Thousands of people are being evacuated after “unprecedented” levels of rain have caused rivers to burst their banks and left homes under water in York, Leeds and Manchester.
The Government has vowed to review flood defences as the Army was mobilised this morning to help emergency services carry out mass evacuations.
David Cameron has this morning chaired a conference call of the Government’s emergency Cobra committee as ministers worked to tackle the problem.
He said: “I’ve just chaired a Cobra meeting on the unprecedented flooding. Huge thanks to the emergency services and military for doing so much.
“Also my sympathy for those affected at this time of year. More troops are being deployed as part of a plan to do whatever is needed.”
Mr Cameron said: “What has happened - the level of the rivers, plus the level of rainfall has created an unprecedented effect and so some very serious flooding. The Cobra call has been important because we’ve decided to deploy more military resources, more military personnel, to help.
“But let me say the emergency services have done a fantastic job and continue to do so, and they deserve the whole nation’s thanks. But of course, at this time of year, we all feel huge sympathy for those who have been flooded and have had to leave their homes.”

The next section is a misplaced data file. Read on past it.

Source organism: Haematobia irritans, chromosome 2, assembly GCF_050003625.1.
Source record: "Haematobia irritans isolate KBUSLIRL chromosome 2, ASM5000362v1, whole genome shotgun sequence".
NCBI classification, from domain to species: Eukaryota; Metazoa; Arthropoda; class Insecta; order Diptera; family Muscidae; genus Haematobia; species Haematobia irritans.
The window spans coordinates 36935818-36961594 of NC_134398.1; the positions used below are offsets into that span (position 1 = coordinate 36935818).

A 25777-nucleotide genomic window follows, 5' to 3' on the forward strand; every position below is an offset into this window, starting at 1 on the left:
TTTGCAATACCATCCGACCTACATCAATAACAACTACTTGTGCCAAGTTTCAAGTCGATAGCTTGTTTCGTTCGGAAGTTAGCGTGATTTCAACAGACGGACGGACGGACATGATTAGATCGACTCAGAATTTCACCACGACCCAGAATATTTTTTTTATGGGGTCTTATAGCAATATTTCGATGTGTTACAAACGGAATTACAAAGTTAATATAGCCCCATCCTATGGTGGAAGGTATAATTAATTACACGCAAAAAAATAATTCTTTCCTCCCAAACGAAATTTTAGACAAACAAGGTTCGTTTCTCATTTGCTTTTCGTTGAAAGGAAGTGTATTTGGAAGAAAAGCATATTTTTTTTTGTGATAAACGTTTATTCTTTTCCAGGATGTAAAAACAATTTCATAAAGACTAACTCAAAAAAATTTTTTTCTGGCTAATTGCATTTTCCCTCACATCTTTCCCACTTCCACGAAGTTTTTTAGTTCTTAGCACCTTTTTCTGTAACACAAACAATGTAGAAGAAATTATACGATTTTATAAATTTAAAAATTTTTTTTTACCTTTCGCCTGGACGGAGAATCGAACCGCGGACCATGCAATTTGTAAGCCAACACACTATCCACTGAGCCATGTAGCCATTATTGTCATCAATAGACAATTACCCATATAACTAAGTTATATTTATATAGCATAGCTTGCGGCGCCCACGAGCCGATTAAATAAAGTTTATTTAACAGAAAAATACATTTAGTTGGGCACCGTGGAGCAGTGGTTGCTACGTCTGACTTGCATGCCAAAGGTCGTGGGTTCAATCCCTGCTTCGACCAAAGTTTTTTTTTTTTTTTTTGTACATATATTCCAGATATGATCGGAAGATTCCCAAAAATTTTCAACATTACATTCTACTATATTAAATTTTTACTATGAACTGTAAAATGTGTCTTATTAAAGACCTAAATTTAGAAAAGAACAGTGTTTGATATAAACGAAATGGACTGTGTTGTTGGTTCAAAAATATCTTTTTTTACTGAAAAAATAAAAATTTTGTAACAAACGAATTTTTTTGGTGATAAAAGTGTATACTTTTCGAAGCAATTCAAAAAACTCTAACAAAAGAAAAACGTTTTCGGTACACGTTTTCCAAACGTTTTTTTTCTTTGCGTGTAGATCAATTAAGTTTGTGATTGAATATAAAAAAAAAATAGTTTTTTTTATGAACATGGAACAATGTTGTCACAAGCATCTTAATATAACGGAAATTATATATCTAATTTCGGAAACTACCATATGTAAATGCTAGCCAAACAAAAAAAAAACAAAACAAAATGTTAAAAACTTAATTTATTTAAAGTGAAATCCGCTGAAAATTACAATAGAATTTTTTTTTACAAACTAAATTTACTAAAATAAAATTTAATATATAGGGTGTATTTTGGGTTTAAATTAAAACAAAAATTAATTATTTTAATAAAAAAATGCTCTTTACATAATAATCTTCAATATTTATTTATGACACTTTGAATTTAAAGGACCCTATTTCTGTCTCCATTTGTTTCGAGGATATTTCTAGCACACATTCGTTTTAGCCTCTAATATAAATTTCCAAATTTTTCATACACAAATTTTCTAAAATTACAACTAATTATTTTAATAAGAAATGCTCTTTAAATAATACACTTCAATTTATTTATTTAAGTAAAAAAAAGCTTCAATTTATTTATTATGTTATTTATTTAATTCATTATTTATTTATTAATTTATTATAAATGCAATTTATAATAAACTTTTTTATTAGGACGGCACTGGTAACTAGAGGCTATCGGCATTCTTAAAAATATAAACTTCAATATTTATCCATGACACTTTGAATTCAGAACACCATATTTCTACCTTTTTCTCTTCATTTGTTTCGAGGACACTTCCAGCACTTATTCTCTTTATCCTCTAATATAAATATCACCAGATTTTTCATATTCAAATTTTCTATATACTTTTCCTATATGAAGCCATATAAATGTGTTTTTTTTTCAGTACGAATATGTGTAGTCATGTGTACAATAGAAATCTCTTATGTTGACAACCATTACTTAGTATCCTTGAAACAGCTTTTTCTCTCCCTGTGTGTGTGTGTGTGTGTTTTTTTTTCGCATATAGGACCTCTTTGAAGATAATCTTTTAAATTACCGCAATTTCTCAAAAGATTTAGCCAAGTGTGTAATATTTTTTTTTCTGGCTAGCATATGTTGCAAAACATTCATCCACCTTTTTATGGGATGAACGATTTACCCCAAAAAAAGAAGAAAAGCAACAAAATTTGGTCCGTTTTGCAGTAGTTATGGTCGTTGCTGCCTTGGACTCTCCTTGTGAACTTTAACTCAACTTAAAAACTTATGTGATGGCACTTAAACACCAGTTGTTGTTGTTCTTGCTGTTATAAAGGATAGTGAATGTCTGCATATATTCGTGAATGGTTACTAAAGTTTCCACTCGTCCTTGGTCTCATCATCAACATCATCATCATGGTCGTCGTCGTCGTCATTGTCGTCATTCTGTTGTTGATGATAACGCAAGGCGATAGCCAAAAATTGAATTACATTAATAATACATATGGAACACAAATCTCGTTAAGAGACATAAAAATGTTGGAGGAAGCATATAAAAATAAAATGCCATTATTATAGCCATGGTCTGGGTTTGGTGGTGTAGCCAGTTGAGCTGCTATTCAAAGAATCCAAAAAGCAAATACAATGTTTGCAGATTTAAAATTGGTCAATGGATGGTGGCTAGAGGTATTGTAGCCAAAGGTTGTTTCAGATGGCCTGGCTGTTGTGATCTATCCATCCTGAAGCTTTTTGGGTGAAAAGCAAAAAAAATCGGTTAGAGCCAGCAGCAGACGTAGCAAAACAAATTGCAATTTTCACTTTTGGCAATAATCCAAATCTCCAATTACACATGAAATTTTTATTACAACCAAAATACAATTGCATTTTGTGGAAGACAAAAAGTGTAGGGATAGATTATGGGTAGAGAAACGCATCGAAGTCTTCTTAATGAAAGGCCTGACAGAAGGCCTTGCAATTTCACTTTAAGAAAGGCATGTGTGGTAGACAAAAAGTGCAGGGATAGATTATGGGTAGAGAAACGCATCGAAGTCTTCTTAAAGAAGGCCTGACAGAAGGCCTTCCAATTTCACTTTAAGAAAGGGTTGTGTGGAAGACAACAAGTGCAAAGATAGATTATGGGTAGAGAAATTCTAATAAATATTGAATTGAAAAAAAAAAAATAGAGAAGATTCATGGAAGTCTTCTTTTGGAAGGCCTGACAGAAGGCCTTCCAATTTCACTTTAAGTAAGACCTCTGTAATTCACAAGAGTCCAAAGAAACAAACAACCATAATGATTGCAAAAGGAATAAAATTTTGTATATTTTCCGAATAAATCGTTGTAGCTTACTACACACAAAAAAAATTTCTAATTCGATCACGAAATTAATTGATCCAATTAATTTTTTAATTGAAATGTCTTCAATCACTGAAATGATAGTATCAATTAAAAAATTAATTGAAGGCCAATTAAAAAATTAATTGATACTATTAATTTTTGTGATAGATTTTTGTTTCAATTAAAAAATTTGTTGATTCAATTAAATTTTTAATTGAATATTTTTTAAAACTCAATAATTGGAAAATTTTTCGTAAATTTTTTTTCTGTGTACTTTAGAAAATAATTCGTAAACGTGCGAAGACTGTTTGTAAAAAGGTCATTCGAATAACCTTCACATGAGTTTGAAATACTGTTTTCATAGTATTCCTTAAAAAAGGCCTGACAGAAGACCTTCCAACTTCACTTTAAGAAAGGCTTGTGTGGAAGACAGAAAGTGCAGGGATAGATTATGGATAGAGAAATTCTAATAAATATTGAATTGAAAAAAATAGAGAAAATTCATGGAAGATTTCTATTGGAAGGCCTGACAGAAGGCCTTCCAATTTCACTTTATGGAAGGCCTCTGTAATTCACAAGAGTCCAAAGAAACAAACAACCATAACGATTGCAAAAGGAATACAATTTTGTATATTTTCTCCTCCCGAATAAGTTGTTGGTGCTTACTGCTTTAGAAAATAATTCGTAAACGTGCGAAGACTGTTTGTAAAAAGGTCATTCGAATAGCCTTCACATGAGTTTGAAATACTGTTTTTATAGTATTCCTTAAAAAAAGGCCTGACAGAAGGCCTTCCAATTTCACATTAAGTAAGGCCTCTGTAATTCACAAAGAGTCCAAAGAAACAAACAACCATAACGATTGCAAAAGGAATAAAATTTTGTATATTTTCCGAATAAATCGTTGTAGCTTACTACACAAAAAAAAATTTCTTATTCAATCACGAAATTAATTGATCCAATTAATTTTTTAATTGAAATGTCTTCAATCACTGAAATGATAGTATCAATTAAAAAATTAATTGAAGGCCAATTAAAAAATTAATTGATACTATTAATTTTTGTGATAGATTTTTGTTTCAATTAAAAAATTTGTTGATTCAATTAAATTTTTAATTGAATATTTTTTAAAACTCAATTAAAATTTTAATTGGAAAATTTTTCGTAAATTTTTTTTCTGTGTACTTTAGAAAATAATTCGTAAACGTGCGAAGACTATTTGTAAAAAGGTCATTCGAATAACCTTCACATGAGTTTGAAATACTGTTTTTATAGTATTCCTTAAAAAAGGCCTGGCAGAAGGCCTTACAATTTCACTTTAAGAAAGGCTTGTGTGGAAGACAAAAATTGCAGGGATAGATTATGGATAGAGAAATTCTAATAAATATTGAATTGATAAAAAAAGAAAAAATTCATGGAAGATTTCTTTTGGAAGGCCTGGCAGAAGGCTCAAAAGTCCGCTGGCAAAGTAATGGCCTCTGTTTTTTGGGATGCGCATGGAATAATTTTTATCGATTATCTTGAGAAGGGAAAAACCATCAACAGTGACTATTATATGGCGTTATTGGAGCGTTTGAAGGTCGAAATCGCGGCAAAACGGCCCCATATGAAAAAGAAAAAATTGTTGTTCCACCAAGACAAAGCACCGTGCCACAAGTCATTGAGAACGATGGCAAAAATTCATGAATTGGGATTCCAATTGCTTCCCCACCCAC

Details of further help from the military will become clear later today, Mr Cameron said.
He added: “As some areas of the country move from the emergency into the recovery phase, we’ll also make sure that the help we have given to Cumbria will be available to other parts of the country.”
Mr Cameron said that with the prevalence of such extreme weather events on the rise, investment in flood defences would continue.
He said: “Whenever these things happen, you should look at what you’ve spent, look at what you’ve built, look at what you’re planning to spend, look at what you’re planning to build, and ask whether it’s in the right places, whether it’s enough, whether we’re doing everything we can to try and help.
“The flood barriers have made a difference - both the permanent ones and the temporary ones - but it’s clear in some cases they’ve been over-topped, they’ve been overrun, and so of course we should look again at whether there’s more we should do.”